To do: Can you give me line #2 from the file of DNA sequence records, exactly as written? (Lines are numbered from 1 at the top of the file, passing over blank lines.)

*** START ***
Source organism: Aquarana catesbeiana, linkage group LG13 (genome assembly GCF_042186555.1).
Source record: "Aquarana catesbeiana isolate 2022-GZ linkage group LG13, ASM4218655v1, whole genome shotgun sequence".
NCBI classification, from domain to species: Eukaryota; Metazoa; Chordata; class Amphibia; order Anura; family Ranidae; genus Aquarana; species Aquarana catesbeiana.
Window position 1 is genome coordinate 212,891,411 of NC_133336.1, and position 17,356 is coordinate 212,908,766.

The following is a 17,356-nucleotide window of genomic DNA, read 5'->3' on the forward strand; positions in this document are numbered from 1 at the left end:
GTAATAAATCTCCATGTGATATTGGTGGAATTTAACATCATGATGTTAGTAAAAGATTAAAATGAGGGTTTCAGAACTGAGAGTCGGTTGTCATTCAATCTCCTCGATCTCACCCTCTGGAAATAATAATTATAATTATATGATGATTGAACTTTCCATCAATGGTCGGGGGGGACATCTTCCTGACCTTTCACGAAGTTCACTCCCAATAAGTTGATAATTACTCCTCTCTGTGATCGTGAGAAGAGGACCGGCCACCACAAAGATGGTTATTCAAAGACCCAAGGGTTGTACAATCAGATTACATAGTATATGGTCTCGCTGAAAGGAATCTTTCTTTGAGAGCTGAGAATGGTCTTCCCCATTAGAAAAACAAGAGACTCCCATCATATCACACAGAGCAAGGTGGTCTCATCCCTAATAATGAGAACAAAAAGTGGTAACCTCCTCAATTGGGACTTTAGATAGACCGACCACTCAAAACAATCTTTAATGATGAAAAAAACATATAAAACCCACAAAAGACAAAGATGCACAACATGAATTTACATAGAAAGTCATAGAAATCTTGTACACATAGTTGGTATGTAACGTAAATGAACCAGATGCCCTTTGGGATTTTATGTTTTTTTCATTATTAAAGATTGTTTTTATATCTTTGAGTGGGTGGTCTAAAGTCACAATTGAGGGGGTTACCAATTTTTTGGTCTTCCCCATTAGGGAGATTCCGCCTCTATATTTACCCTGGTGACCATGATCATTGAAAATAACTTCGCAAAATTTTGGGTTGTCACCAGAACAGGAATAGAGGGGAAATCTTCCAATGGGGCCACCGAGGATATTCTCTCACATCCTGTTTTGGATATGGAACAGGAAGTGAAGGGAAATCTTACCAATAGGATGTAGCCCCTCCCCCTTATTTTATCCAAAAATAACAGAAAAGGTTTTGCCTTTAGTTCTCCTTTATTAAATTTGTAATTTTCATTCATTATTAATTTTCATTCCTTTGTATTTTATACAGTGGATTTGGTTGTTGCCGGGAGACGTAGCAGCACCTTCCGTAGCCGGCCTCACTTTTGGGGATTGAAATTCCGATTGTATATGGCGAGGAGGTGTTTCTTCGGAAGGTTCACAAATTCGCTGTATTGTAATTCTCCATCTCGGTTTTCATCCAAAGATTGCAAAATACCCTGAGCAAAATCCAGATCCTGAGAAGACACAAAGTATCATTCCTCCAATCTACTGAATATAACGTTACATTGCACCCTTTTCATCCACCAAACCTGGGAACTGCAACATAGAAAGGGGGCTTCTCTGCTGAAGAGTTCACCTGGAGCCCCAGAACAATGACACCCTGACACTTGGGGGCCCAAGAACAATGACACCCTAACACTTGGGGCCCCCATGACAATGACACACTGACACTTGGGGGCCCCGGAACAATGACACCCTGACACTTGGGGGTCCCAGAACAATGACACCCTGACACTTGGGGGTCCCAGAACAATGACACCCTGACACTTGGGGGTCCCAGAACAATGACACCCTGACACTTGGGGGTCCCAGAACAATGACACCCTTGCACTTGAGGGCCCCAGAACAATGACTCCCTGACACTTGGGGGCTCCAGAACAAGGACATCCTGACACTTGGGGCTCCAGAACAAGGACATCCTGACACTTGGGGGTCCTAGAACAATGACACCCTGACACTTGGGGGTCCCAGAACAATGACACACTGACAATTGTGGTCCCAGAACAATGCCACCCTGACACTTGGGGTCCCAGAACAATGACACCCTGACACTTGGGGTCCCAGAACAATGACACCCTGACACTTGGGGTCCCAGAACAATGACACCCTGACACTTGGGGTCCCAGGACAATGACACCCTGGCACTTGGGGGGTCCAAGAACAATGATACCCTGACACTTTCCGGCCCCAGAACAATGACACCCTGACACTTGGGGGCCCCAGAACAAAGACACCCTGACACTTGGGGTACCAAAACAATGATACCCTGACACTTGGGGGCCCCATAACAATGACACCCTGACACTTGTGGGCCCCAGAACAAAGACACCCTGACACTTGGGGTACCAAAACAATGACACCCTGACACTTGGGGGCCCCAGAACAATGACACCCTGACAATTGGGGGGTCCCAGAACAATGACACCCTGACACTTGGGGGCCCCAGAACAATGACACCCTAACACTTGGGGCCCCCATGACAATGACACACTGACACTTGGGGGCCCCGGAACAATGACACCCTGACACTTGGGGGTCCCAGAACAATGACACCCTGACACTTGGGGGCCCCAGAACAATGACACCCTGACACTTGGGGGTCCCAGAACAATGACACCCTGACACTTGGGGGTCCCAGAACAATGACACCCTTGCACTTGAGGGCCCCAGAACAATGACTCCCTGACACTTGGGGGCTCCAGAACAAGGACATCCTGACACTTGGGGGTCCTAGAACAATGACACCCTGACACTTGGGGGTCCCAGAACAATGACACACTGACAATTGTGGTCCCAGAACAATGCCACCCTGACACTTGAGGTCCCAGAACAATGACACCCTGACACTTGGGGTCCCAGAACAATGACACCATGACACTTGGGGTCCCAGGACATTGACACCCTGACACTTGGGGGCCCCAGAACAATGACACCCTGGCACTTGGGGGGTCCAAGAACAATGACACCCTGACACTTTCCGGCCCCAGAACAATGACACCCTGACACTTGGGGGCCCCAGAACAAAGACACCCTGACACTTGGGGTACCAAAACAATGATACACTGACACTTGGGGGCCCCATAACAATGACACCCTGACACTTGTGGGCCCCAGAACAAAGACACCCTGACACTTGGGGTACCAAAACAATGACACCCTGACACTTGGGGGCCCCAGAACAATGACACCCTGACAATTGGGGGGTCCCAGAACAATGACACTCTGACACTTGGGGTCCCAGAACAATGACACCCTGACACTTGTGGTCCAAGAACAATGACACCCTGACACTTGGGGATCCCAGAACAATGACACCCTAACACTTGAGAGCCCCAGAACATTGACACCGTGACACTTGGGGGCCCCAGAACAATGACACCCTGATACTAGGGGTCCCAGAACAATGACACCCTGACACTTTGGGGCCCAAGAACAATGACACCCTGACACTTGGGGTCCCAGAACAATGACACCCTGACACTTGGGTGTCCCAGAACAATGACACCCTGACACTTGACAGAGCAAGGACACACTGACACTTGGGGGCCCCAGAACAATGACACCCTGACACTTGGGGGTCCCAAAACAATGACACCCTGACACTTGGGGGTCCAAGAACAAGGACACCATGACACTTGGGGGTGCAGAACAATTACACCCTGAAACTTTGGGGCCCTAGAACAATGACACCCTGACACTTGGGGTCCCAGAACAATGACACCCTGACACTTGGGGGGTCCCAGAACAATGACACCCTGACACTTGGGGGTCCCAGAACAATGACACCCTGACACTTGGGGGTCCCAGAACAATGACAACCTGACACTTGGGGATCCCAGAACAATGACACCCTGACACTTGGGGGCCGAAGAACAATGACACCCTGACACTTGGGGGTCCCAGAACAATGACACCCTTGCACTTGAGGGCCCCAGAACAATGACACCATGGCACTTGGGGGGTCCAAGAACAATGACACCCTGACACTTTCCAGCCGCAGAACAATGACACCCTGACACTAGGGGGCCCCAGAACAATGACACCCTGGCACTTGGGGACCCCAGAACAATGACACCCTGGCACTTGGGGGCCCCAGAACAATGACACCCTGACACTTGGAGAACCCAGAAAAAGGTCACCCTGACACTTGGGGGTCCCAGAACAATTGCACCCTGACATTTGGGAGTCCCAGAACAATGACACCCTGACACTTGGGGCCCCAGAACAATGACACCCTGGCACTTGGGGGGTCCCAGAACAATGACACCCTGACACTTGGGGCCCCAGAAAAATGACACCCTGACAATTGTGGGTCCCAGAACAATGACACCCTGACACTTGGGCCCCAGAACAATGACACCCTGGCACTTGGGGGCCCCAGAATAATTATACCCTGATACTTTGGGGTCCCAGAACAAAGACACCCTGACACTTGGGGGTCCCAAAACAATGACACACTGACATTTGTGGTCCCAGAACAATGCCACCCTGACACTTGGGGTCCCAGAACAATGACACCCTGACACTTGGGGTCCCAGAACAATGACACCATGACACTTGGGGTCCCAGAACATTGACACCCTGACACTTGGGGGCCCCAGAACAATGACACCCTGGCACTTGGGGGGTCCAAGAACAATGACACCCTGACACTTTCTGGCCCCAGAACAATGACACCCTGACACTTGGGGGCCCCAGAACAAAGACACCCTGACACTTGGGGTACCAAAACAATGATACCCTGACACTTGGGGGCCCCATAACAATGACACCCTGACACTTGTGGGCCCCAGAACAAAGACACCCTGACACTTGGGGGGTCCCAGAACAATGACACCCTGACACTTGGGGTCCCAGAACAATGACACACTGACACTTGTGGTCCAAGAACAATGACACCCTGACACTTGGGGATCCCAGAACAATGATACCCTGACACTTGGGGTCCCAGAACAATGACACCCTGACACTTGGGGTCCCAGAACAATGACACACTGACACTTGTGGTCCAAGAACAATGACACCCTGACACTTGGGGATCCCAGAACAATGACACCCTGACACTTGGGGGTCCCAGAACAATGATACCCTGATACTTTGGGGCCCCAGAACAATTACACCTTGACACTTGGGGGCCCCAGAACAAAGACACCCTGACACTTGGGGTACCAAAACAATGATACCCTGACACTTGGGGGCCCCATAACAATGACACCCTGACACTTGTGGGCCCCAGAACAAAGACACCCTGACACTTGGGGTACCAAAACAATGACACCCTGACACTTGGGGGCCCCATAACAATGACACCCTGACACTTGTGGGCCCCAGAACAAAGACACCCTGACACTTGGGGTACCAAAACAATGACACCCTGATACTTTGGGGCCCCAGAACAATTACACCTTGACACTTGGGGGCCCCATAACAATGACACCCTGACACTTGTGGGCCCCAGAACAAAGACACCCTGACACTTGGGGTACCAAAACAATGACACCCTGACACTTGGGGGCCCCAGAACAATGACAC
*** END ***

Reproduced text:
Source record: "Aquarana catesbeiana isolate 2022-GZ linkage group LG13, ASM4218655v1, whole genome shotgun sequence".